Will Russia meekly accept the fate of its demographic decline, or will this trend feed extremism and provoke aggression?

“Russia has window of opportunity that is closing soon,” said Joe Purser, director of the JFCOM Futures Group. “It may face a situation in 20 or 30 years when it will be unable to see to its own security.” Purser speculated that one possible Russian reaction will be to “establish a frontier of instability around the old Soviet states in order to maintain influence” in those areas.

Rapid demographic transition in Russia, and also in China, Iran and Pakistan, “could push them toward

civil collapse, or toward ‘neo-authoritarianism,’” said the CSIS report.

Youth and violence

These demographic trends will also make it less likely that nations in the developed world will sacrifice their youth in military adventures, according to the CSIS report, while “regions such as the Middle East and sub-Saharan Africa, where the youth bulge will reach over 50 per cent of the population, will possess fewer inhibitions about engaging in conflict.”

The CSIS report also identified a “correlation between extreme youth and violence”. The likelihood of violence “grows explosive” when the youth bulge exceeds 35 per cent, according to JFCOM. The youth bulges in the countries of sub-Saharan Africa, as well in Iraq, Syria, the Palestinian territories, Somalia, Sudan, Yemen and Afghanistan, already exceed that level, the JFCOM report noted.

Contrary to popular opinion, the violence engendered by a youth bulge does not necessary correlate with the failure of the local society to keep up an adequate rate of economic development.

“Some of the East Asian tigers are cases in point,” noted Jackson. “A rapidly transitioning developing world is likely to be a riskier world,” the CSIS report concluded, without regard to rates of economic growth.

“There is a paradox of development,” Jackson explained, “in which rising per capital income can be destabilising in the short and medium run” even as it promotes stability in the long run. Among the reasons for this phenomenon are: Massive internal migrations, which loosen extended family ties and exacerbate ethnic tensions.

Demographics and development

The United States faces a different scenario than much of the rest of the developed world, by both the JFCOM and CSIS accounts, with its population increasing by 50 million to a total of 355 million by 2030.

“This growth will result not only from births in current American families,” said the JFCOM report, “but also from continued immigration, especially from Mexico and the Caribbean, which will lead to major increases in America’s Hispanic population.”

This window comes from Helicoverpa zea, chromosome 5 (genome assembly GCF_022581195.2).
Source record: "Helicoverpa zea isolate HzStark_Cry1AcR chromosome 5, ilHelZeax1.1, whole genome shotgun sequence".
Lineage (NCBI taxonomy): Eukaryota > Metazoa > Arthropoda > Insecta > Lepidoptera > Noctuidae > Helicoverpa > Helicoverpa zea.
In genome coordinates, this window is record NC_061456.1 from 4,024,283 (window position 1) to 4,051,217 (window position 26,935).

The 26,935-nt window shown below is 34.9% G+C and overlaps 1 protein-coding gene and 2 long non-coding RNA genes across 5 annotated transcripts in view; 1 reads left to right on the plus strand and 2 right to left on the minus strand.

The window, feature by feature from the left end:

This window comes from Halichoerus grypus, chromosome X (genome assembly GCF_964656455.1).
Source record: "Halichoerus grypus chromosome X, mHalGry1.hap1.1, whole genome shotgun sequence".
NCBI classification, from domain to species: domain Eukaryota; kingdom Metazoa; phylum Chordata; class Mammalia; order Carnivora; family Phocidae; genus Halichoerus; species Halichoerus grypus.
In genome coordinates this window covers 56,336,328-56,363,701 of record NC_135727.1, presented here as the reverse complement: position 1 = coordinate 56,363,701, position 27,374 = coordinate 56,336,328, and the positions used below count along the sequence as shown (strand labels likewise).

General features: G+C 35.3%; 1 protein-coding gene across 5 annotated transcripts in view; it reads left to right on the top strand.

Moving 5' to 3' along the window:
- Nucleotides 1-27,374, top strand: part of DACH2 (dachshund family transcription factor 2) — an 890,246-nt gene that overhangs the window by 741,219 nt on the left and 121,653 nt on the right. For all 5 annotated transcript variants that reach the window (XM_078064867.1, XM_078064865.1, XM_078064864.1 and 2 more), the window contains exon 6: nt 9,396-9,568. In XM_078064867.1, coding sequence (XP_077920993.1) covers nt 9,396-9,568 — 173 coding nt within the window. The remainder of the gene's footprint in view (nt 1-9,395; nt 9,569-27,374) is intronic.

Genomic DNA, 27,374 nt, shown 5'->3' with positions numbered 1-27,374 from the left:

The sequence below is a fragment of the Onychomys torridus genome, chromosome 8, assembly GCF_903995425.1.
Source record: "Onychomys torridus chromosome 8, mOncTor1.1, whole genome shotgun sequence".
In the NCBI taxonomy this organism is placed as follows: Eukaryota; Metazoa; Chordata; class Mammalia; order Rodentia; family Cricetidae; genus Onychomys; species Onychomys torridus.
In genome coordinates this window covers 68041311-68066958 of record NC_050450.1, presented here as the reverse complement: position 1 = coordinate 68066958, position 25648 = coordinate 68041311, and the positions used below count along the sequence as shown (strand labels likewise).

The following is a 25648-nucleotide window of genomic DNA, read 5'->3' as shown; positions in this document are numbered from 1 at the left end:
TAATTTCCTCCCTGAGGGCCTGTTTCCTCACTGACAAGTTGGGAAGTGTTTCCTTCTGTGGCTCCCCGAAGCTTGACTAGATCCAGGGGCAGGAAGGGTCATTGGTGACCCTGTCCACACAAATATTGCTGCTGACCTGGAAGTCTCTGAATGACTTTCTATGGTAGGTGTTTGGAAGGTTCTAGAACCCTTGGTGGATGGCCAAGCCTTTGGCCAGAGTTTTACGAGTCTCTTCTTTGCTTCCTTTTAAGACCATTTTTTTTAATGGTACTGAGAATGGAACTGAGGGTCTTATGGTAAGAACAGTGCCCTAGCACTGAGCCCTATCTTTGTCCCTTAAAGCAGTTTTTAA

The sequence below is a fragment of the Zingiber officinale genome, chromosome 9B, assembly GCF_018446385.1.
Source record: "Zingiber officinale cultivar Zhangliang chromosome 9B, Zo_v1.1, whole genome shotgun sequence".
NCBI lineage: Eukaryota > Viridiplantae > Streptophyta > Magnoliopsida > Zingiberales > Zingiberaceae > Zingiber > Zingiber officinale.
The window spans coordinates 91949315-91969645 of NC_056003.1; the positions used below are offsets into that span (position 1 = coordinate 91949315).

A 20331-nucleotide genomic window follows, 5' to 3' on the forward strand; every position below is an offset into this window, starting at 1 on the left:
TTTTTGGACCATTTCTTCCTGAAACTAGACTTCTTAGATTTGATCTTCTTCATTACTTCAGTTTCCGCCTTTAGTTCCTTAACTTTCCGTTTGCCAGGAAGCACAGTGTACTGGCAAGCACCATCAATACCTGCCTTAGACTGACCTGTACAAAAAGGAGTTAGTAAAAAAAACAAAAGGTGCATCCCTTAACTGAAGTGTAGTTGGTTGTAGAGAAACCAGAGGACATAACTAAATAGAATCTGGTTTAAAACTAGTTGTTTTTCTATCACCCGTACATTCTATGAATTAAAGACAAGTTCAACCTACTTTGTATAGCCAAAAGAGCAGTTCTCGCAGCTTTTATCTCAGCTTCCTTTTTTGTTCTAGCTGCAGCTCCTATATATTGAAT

The US has a current fertility rate of 2.6, 2.0 being the replacement rate, the highest in the developed world, and 1.9 when the Hispanic population is subtracted out, still high for a developed country. “This means that the US will have a growing workforce whereas elsewhere in the developed world it will be stagnating or declining,” said Jackson.

The major implications of these dual population trends are that “the population and GDP of the developed world will steadily shrink as a share of the world’s total,” said the CSIS report. “In tandem, the global influence of the developed world will likely decline.”

On the other hand, “The population and GDP of the United States will steadily expand as a share of the developed world’s total. The influence of the United States in the developed world will likely rise.”

This means the US must be prepared for an even larger role than it now has in maintaining global security, said CSIS, and that “leaders in the United States, Europe, and Japan need to acknowledge and prepare for this reality, while seeking ways to strengthen multilateralism”.

The CSIS monograph recommends enhanced investments from the developed world in development assistance and soft power in order to prevent the stresses in the developing world from rapid demographic, economic and social change from erupting into security threats. The developed world must also be perceived as the champions of the young and the aspiring. “If they are unwilling to commit substantial resources to helping young nations, the global appeal of their values and ideals will diminish,” said the CSIS report.

One major obstacle to allocating the kinds of resources contemplated by CSIS is the increasing burden of aging populations on the resources of developed countries. But what hangs in the balance is not only the security and economic well-being of developing world populations, but what JFCOM’s Joint Operating Environment terms the “battle of the narrative”. (ISN)